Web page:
It would remain the band’s sole album release for 38 years, until it was reissued to great acclaim in 2013 with previously unreleased tracks. The cliché of the difficult second album was painfully real for Waves, as the setbacks encountered while producing a follow-up to the debut led to their disbanding in 1977.
An oral history of Waves has been prepared for AudioCulture by Trevor Reekie, who speaks to many key participants about the band’s triumphs and disappointments.
The story begins with Waves emerging from the acoustic trio Rosewood, featuring design school buddies Graeme Gash and Kevin Wildman on guitars and harmonies. They were soon joined by guitarist David Marshall and bassist Michael Matthew.
Waves had the excitement of gigging during a formative time in New Zealand music, when original songs were gaining popularity over cover versions. However folk music was not on trend for major labels, despite its popularity in clubs such as The Poles Apart and on campuses. So Waves were happy to be taken under the wing of the brand-new Direction Records label for their debut album.
Prompted by the album’s surprise success, Waves immediately began work on the follow-up. Progress was swiftly halted when Direction Records unexpectedly folded, taking Waves’ earnings to the bank. As Gash explains in his interview with Reekie: “I think they over extended y’know … record store chain, record label, publishing arm and somewhere along the line, unbeknownst to us, it all got too much for them.”
Waves were gobsmacked when WEA’s Tim Murdoch ordered the almost-completed album to be wiped.
Waves soldiered on. Due to their top-selling debut, they now found themselves of interest to the previously dismissive major labels. Eventually they signed to the New Zealand branch of WEA and began recording their second album. Before sessions began, they lost bassist Michael Matthew; he was replaced by new bassist Michael Mason and the band’s first drummer, Rex Carter.
Gash remembers the recording proudly, but was gobsmacked when WEA managing director Tim Murdoch ordered the almost-completed album to be wiped. In a bold move, audio engineer Dave Hurley allowed the band to keep a rough mix. As Gash tells Reekie: “That is the only record we have of our endeavours, an entire album’s worth of work.”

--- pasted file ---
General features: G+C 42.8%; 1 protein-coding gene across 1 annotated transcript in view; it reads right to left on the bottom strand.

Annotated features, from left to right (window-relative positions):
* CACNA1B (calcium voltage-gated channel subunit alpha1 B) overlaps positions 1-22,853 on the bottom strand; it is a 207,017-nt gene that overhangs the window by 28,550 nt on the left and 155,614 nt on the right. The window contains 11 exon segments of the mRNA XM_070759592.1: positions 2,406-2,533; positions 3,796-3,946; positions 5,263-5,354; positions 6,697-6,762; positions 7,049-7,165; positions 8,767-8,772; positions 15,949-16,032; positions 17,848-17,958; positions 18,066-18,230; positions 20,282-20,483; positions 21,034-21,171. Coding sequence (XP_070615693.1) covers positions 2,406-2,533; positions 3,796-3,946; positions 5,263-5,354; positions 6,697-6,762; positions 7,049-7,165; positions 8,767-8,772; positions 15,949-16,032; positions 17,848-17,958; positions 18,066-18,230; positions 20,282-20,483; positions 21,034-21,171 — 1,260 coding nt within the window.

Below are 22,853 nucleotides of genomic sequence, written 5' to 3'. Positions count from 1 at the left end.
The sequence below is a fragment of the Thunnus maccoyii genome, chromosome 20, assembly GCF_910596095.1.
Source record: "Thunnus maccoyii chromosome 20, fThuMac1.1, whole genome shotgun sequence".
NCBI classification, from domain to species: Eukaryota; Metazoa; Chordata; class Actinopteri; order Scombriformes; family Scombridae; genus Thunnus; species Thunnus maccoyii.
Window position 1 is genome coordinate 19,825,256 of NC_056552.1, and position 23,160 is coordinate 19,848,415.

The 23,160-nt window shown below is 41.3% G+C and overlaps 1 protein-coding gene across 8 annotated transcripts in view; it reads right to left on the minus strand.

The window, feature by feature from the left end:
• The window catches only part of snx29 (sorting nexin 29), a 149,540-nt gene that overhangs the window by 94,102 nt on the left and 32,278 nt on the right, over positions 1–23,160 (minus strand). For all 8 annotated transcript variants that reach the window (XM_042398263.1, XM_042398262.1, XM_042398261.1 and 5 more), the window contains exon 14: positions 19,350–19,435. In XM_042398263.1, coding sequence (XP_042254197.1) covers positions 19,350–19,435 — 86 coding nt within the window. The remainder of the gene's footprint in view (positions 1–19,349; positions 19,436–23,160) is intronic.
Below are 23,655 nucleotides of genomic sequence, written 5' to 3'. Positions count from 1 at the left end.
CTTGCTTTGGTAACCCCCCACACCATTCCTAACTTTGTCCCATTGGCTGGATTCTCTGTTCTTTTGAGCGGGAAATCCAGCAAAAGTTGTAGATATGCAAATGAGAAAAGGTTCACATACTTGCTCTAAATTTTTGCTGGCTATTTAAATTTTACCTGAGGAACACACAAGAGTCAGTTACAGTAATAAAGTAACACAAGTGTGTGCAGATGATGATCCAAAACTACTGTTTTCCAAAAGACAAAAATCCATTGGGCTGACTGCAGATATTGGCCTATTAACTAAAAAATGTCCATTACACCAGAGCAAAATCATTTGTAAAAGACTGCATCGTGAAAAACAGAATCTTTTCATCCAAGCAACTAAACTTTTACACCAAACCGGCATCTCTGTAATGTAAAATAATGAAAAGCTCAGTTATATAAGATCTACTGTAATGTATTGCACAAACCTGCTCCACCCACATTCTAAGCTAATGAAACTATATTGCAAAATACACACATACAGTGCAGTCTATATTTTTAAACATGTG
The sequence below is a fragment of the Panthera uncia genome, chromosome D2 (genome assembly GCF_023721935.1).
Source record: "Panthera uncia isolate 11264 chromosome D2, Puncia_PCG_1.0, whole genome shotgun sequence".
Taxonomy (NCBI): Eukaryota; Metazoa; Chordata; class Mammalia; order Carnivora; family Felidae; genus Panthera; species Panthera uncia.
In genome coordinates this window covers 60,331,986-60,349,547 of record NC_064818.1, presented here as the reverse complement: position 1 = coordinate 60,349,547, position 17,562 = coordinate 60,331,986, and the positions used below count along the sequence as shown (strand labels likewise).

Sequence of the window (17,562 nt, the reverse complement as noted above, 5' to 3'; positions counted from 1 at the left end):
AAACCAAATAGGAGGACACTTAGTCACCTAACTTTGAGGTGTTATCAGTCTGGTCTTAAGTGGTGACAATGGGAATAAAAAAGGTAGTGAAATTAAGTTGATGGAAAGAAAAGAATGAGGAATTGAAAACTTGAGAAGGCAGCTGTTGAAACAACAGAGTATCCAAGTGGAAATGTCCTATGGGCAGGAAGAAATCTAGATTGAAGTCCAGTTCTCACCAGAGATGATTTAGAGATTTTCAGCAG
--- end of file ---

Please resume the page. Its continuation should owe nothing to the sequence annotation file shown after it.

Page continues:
Waves limped on, performing the new material at gigs around Auckland, including the Maidment Theatre (billed alongside After Hours, which featured a young Neil Finn and Geoff Chunn), and international supports such as Maria Muldaur. But further heartbreak was just around the corner. After recording new song ‘Vegas’ in 1977, the material was again shelved by WEA and Waves called it quits. Collaboration between the members continued in various forms, most significantly with Marshall playing guitar on Gash’s well-received solo album After the Carnival (1981), which included the popular single ‘Watching Television’.
Waves’ debut album is remembered as a key moment in New Zealand music history, and its 2013 reissue – with original cover but now titled Misfit – also included the ill-fated second album. At last these 1977 recordings could be heard. As Gash reflects to Reekie, “Perhaps, for a certain group of people, it recalls memories of a time in their lives that was particularly good. Long, hot summers, low rents, jobs for everybody, that sort of thing …
“And – just maybe – it was quite good.”
Read Waves: an oral history, part 1
Read Waves: an oral history, part 2
Introduction by Rosie Howells
Graeme Gash - vocals, guitar
David Marshall - vocals, guitar
Kevin Wildman - vocals, guitar
Michael Matthew - bass
Michael Mason - bass
Rex Carter - drums
The bass part on 'Clockhouse Shuffle', the opening track on Waves' self-titled LP, is played by Mike Chunn of Split End and Citizen Band fame.